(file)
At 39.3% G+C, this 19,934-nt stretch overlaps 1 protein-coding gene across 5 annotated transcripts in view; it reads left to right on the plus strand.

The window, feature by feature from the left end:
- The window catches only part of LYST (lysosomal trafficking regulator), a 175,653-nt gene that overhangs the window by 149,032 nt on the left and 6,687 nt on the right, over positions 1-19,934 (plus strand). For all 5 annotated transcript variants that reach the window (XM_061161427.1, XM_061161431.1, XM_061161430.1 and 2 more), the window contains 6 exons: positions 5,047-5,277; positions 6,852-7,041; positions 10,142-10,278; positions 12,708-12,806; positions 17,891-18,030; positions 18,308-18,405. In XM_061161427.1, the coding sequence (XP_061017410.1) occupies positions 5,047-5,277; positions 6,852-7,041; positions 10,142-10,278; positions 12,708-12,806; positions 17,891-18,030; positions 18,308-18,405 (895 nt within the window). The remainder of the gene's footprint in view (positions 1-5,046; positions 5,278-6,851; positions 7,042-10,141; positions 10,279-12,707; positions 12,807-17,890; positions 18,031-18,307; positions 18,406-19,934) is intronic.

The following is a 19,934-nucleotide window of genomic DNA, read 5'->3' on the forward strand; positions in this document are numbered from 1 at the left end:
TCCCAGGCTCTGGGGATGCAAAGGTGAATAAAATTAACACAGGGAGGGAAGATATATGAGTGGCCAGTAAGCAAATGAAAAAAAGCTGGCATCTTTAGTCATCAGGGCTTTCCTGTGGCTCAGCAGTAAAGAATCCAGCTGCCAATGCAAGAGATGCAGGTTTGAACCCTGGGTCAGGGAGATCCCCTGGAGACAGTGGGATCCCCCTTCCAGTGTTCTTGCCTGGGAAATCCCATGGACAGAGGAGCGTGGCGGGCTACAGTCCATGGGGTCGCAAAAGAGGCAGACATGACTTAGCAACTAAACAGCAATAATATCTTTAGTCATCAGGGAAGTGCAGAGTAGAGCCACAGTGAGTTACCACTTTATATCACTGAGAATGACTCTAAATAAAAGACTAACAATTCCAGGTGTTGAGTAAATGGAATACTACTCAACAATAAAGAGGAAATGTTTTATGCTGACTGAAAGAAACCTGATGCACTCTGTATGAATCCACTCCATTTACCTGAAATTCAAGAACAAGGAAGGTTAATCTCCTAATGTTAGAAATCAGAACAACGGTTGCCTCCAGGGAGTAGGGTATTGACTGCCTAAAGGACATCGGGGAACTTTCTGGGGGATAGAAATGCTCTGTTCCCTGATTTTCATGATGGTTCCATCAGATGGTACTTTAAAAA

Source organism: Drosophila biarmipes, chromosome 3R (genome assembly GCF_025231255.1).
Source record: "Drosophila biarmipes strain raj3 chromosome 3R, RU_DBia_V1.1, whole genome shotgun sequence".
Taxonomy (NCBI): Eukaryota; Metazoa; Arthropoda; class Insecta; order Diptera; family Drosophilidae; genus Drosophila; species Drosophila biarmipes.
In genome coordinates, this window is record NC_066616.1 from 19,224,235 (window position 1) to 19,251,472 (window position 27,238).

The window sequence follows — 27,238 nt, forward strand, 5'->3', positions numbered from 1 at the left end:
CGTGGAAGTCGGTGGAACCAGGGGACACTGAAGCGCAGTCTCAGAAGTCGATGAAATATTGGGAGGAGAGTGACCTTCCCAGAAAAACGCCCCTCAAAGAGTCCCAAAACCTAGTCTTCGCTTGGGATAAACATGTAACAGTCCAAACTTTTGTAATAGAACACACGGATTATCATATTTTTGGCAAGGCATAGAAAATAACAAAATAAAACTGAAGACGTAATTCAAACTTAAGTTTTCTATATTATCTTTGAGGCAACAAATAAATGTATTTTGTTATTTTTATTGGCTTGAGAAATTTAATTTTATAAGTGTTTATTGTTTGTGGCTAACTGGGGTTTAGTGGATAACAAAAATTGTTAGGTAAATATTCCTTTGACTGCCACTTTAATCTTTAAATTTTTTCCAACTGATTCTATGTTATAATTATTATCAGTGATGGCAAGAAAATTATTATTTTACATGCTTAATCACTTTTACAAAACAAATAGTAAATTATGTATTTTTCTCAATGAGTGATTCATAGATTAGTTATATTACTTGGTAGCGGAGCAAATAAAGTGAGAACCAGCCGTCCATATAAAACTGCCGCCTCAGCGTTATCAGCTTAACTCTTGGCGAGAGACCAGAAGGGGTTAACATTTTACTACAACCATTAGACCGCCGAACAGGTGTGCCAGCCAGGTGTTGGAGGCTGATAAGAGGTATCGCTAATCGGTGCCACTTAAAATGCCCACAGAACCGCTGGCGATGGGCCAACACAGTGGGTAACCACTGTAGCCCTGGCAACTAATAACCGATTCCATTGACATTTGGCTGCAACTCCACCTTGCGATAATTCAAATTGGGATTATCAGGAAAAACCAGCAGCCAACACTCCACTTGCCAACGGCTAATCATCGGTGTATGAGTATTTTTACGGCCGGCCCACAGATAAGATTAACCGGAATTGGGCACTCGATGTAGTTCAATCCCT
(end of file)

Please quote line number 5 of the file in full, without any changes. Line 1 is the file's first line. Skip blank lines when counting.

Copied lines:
TCCCAGGCTCTGGGGATGCAAAGGTGAATAAAATTAACACAGGGAGGGAAGATATATGAGTGGCCAGTAAGCAAATGAAAAAAAGCTGGCATCTTTAGTCATCAGGGCTTTCCTGTGGCTCAGCAGTAAAGAATCCAGCTGCCAATGCAAGAGATGCAGGTTTGAACCCTGGGTCAGGGAGATCCCCTGGAGACAGTGGGATCCCCCTTCCAGTGTTCTTGCCTGGGAAATCCCATGGACAGAGGAGCGTGGCGGGCTACAGTCCATGGGGTCGCAAAAGAGGCAGACATGACTTAGCAACTAAACAGCAATAATATCTTTAGTCATCAGGGAAGTGCAGAGTAGAGCCACAGTGAGTTACCACTTTATATCACTGAGAATGACTCTAAATAAAAGACTAACAATTCCAGGTGTTGAGTAAATGGAATACTACTCAACAATAAAGAGGAAATGTTTTATGCTGACTGAAAGAAACCTGATGCACTCTGTATGAATCCACTCCATTTACCTGAAATTCAAGAACAAGGAAGGTTAATCTCCTAATGTTAGAAATCAGAACAACGGTTGCCTCCAGGGAGTAGGGTATTGACTGCCTAAAGGACATCGGGGAACTTTCTGGGGGATAGAAATGCTCTGTTCCCTGATTTTCATGATGGTTCCATCAGATGGTACTTTAAAAA